Σε αυτήν τη σελίδα ...
The MacBook Pro is (if treated well) a very durable piece of hardware. It's able to execute the latest OS smoothly, and reading a bit, you can get to customize it a lot to make it your own.
If you happen to own a MacBook Pro 8,2 (Mid 2011) with dedicated graphics card, and try to install Antergos in it, you may have stumbled upon hassle making the Live USB, issues connecting it to the internet once logged into the Live USB, and big trouble making it boot from HDD. But all those things have a solution. Here is how:
Making the Live USB
When you boot a system on you Mac, you want to boot it in EFI mode. Particularities of BIOS mode and EFI mode are beyond the scope of this tutorial, but given that OSX configures your HDD to have a GPT and EFI partition, it's best not to go against the rules.
The best way I've found is to format the USB thumb drive to FAT32, and dump the contents of the .iso into it. You can extract the contents of the iso using Keka if you are in OSX, or just mounting the iso with Image Mounter if you are in Linux.
The dd method advised by the antergos community may work as well, but I have found instances of these drives to be interpreted as BIOS boot by the computer.
Booting to the LiveUSB
You can choose where to boot from by keep pressing the alt key as soon as you turn on the MacBook. It will display a menu with several disks to choose from. IF the LiveUSB has been created properly, there will be one with the USB sign on it, labeled as "EFI boot". That's the one you want to choose.
If you fiddled with linux distros in the past, it is possible that you have another bootloader installed, like rEFInd or grub. On those, there is a chance that you can choose between efi boot, fallback boot or legacy boot for the LiveUSB. Always choose EFI boot.
Once selected, the LiveUSB will display a black screen with a menu in white letters. Again, choose EFI boot.
Connecting to Wi-Fi
The Antergos installer needs to be connected to the internet in order to provide all that variety of packages. But, you will find that Wi-Fi is simply not available. That's because the driver that controls the BCM4331 wireless chipset doesn't kick in automatically. You need to manually activate it by opening a terminal, and type:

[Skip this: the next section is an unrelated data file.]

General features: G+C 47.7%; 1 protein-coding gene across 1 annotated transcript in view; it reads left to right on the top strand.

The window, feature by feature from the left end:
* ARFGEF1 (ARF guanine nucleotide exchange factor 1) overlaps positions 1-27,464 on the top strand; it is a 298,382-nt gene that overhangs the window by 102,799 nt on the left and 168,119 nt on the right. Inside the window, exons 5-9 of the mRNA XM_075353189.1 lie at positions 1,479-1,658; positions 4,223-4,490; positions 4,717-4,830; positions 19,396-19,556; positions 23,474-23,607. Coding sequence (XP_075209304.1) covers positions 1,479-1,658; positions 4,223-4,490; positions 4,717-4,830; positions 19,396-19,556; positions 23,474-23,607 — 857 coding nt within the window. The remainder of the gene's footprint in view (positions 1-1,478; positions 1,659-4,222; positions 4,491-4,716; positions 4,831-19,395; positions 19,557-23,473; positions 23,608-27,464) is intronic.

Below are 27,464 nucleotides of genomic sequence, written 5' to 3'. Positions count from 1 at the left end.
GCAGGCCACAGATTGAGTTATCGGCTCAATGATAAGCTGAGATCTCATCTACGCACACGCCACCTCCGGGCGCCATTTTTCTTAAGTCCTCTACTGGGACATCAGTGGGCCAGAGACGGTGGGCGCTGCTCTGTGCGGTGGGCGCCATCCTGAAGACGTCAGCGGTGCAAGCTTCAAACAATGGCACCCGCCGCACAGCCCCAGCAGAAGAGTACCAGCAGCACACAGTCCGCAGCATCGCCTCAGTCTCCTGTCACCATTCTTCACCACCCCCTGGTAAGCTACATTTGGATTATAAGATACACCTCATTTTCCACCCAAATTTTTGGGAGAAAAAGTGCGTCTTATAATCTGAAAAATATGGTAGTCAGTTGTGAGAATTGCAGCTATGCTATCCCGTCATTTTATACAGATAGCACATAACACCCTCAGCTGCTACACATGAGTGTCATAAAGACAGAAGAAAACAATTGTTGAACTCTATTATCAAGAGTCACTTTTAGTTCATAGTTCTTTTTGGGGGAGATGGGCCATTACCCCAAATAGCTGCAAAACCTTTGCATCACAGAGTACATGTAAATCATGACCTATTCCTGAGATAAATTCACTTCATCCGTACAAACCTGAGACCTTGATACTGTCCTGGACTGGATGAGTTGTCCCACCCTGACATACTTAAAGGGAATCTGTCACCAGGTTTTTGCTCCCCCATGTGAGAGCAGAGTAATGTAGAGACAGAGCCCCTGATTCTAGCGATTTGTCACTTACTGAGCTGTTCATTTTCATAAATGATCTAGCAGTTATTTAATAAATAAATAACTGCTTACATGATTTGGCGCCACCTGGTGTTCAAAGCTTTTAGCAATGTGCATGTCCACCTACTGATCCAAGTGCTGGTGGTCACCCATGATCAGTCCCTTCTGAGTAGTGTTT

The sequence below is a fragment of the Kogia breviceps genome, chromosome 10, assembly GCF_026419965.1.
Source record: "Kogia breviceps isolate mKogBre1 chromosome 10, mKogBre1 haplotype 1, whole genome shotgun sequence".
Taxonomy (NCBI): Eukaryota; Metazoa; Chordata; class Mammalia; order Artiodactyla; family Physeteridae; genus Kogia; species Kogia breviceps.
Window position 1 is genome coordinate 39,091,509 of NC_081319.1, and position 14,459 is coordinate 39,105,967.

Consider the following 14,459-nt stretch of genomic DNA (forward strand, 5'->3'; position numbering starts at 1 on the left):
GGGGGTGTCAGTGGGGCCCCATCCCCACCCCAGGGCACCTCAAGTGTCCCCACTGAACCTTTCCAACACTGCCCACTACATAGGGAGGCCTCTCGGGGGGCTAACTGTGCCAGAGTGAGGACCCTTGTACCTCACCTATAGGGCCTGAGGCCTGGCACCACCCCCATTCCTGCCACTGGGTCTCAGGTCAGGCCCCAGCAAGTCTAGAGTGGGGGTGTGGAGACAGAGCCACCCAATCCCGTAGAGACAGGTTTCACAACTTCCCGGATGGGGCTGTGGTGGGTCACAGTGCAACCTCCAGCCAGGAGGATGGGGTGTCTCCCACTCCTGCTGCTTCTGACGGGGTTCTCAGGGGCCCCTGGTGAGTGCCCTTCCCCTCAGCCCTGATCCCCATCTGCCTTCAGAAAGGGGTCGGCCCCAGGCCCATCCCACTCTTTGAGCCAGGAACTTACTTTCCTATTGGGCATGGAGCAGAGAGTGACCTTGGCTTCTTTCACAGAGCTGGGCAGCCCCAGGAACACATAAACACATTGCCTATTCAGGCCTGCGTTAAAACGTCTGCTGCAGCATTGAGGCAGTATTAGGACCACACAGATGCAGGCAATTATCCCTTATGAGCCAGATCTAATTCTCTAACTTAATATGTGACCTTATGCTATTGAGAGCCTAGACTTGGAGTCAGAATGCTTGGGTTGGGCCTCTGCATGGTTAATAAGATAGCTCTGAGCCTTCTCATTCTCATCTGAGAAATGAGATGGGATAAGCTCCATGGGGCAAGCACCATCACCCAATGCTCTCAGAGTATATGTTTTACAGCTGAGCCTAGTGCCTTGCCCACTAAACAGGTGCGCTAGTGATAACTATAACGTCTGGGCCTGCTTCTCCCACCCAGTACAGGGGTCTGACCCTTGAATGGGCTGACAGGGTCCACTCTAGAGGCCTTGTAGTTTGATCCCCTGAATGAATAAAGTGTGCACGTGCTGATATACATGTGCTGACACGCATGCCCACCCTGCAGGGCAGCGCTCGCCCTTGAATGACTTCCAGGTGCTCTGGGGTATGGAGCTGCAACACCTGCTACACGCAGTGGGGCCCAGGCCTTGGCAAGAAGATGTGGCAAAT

sudo modprobe b43
That activates the b43 open source driver for this chipset, and as soon as you hit enter, the wifi panel will be available on the top right corner menu.
Wait until Antergos updates and restarts Cnchi, and then install, using the options as you want. (as of the day of this being written, the Cnchi version that comes with the .iso is somewhere around 0.14.68, and it updates to 0.14.94).
But when it finishes, and ask you to restart, don't do it yet
Being able to boot Antergos
The thing here is that if you reboot, you will be unable to boot into Antergos. It will simply crash, and remain unresponsive until you hard reset the computer. You won't be able to enter a rescue shell or anything. It just sits there.
The cause of this is lightdm. The login manager that kicks in to ask you for your username and password, when you turn on the computer. For some reason, it doesn't go well with the ATI open source drivers for this chipset (Radeon 6750M) and crashes. The solution for this is to just use another login manager. In my case, I choose gdm, but you may choose any other one. Here is the way to change it:
- Open up a terminal
- Switch to root user using
Mount the partition in which you have Antergos installed, on the /mnt folder. You can do it by using:
mount /dev/sdXn /mntwith the X being the letter of your drive, and the n being the number of the partition.
- Change the root using
arch-chroot /mnt. This open some kind of root session on that drive, allowing you to make changes to the system without booting from it.
- Uninstall lightdm, and install gdm:
pacman -Rcns lightdm
pacman -S gdm
systemctl -f enable gdm
And then reboot. You will be able to boot into Antergos and it will get you to the gdm login manager which works perfectly.